Dr. Melnick explained, “The problem is not here in North Shore. The  its problem is how public schools are (faring) in the New York State Legislature…75 percent of [our] budget is fixed costs, which we need to fix with New York State…Commissioner of Education [Peter King] predicted unless there’s a fix in Albany, 10 years from now public schools will no longer exist because they can’t afford to.” 

Hurricane Sandy may be the reason why the LIPA ramp-down is receiving more attention from NY State than it did in January of 2012. The Moreland Commission was established to investigate LIPA’s actions and oversights. The commission found that LIPA is required to secure approval from the Public Authorities Control Board (PACB) before making decisions that would modify an asset valued at over a million dollars.

Ultimately, though LIPA is taking steps forward to shutting down their main revenue generating buildings at the Glenwood Landing Power Plant, the North Shore Board of Ed and local legislators are not going to let them off easy. Residents within these few districts should expect an increase of property taxes, if the value of their house does not fluctuate, of 4 percent annually.  Details of Carolyn Genovesi’s testimony to the NY State Legislature is on the district website.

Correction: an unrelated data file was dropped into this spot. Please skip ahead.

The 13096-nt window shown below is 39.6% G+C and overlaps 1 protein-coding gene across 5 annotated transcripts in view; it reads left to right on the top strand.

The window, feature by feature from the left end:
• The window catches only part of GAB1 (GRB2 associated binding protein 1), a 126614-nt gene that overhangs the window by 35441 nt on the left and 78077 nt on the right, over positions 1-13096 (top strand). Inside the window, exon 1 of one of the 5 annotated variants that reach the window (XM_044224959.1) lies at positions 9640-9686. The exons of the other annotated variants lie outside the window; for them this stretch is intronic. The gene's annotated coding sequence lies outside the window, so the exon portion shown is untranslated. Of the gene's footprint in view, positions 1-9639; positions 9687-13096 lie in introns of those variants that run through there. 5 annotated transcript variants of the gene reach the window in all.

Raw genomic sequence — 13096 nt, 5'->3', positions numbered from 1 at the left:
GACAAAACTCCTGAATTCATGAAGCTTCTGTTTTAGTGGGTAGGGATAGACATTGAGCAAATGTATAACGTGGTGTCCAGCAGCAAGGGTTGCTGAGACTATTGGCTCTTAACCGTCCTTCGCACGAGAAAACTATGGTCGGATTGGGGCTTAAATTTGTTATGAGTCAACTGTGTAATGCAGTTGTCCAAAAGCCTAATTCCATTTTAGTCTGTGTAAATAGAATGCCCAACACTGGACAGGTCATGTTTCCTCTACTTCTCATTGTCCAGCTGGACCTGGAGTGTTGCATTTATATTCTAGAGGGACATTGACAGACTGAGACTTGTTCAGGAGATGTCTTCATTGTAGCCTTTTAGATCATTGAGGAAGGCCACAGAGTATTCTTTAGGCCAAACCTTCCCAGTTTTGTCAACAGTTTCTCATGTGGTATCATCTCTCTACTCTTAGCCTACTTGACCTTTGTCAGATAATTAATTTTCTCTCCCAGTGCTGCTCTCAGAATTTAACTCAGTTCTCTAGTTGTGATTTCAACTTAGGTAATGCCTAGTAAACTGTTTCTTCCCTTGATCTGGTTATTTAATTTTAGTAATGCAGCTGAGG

News

In order to meet the necessary budget requirements, the Glen Cove School District will reduce school staff members, starting in the 2014-15 school year. One administrative staff member and nine instructional staff members will be let go, according to Superintendent

Maria Rianna’s report at the Monday night school board meeting. Staff reductions will also be made to teaching assistants, school monitors, substitute teachers and custodial and maintenance workers. The total savings for the district is $1,227,669.

 

As of March 31, revenues for the district total $79,281,428. The revenues include the tax levy ($64,780,719),  P.I.L.O.T.s ($1,908,060), tax on consumer utility bills ($1,250,000)n use of reserves ($1,250,000), State Aid ($8,751,799), all other revenues ($635,850) and appropriation of unassigned fund balance ($750,000).